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Louisiana’s Children Need Strong Advocates

Louisiana’s Children need strong advocates. Louisiana’s children, who have no voice, no political sway, and no authority, need YOU on their side, working to make Louisiana a better place for children!

CRITICAL:  Number of Children in Foster Care Increases

Following a remarkable three-year decline in the number of Louisiana children in foster care from August 2018 to August 2021, the number of Louisiana children in foster care has nearly returned to previous highs with an annual increase of about 500 children during each of the last two years from August 2021 through August 2023. The first significant reduction took place during the year before the COVID pandemic. What was going right for Louisiana’s children then?

The number of Louisiana children in foster care is increasing by 500 per year, or about 10 per week.

CRITICAL:  Too Many Babies Are Dying in Louisiana

Editorial: Targeting state’s high rate of maternal deaths | Our Views |

CRITICAL:  Louisiana’s “Ghost” and “Phantom” Networks Must Disappear

Managed care organizations (MCOs) are also called “Medicaid management companies.” These companies are responsible for creating healthcare and mental health provider networks to serve their members. They publish directories that list all the providers in their network. However, members, providers, and auditors have discovered that many providers listed in these directories are unavailable to serve the members.

“Ghost” and “phantom networks” describe directories maintained by managed care organizations, listing healthcare providers purportedly available for their members. However, these networks often include providers who never provided care – or no longer do so – for the plan’s members.

The reasons vary and are all bad for patients. Many of the listed “phantom” providers might not be accepting new patients, severely limit the number of Medicaid patients they see due to low payment rates, no longer participate in the insurance plan, may have moved or retired, or may have been included in a directory without their knowledge. As a result, patients can find it challenging to access care, even though it appears on paper that numerous providers are available.

The dangers of these fictitious networks are that they can lead to delays in care as patients try to find an available provider, and patients grow frustrated or lose trust in their insurance company or managed care organization. Compounding the harm to patients, there may also be additional financial costs if patients who cannot find a provider in their network seek out-of-network care at higher out-of-pocket costs.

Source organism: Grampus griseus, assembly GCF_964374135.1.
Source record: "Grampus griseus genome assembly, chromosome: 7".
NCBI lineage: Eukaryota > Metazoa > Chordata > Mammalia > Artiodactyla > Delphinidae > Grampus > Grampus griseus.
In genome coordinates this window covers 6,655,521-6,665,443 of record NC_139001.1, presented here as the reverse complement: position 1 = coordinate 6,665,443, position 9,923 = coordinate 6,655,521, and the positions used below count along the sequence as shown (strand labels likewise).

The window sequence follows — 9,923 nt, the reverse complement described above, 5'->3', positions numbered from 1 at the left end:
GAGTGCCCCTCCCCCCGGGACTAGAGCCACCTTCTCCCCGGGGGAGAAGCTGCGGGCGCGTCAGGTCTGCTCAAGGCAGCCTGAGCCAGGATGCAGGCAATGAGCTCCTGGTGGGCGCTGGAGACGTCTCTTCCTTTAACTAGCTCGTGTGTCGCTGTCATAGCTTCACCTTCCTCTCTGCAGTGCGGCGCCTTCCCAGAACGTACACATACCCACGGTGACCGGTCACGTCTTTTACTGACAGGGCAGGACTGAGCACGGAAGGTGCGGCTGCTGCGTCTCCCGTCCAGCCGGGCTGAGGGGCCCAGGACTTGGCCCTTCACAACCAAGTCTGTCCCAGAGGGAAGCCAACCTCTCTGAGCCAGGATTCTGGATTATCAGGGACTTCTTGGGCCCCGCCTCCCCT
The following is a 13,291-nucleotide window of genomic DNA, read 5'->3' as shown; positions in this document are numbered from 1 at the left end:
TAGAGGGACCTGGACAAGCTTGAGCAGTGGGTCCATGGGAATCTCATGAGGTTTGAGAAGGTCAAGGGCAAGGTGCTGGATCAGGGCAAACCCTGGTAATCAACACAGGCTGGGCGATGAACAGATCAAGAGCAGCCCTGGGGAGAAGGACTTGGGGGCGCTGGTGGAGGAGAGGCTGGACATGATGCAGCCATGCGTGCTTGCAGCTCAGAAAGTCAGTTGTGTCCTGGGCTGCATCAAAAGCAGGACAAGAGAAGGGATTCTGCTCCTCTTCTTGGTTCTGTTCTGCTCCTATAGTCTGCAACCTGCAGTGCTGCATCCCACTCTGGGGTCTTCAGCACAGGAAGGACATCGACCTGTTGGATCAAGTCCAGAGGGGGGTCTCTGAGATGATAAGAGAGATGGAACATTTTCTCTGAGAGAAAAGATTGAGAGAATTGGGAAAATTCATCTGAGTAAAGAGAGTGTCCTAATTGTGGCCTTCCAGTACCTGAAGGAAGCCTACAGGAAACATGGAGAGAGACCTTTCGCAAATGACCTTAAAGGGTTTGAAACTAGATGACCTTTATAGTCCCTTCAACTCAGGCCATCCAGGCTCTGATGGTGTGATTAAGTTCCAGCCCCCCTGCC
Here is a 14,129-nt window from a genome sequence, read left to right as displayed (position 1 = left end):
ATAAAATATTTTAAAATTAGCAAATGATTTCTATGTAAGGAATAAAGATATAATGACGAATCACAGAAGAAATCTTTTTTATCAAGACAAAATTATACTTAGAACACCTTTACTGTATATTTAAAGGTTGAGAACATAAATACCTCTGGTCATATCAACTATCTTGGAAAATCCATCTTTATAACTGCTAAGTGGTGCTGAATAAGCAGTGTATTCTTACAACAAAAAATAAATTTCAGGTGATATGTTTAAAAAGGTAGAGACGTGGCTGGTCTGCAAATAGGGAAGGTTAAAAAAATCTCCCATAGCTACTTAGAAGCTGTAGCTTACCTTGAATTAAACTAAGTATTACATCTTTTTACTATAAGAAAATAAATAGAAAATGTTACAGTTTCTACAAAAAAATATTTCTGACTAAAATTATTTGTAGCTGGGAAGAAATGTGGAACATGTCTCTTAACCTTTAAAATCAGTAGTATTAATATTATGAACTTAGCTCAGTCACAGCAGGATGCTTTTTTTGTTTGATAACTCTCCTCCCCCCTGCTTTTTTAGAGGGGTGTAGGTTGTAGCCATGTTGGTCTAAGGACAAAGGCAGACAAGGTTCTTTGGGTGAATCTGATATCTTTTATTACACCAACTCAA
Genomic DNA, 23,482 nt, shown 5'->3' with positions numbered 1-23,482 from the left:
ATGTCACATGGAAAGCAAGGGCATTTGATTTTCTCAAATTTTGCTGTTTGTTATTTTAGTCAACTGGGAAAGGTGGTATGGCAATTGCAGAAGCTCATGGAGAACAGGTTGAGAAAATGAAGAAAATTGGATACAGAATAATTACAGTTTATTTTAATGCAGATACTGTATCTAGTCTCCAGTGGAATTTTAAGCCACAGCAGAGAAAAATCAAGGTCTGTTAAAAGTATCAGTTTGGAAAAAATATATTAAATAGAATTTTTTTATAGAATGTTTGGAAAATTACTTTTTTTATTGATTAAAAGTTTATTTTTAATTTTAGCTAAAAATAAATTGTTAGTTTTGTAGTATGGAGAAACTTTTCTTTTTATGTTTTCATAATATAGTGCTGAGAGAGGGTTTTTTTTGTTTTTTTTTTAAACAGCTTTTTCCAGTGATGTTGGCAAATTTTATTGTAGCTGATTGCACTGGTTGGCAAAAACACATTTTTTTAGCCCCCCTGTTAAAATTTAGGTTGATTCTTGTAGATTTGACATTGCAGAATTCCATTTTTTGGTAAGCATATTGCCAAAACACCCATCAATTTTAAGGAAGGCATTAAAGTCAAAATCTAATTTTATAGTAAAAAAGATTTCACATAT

Why does this matter for Louisiana’s children?

Our Methodist Aftercare Services staff assist children and families long after a child returns home from intensive residential care. One of their tasks is to connect families to resources in their home communities to assist the family as the child transitions back into the family, school, and community. We work with the family to create a local support system that includes medical and mental health services.

Our Methodist Aftercare Services staff find that many of the providers listed in the Healthy Louisiana MCO directories are ghosts. They may answer the phone, but they no longer accept Medicaid, limit the number of MCO members on their caseload, or don’t know why they are in the directory.

When services are unavailable for children and parents, it is easy for minor crises to become large and result in the child being readmitted to residential care or removed from the family. Louisiana’s ghost networks have got to go.

Ghost networks raise legitimate concerns about the transparency and integrity of managed care organizations. Patients deserve accurate, up-to-date provider directories. Many states have legislation that requires accuracy, but without enforcement, the legislation does not benefit citizens.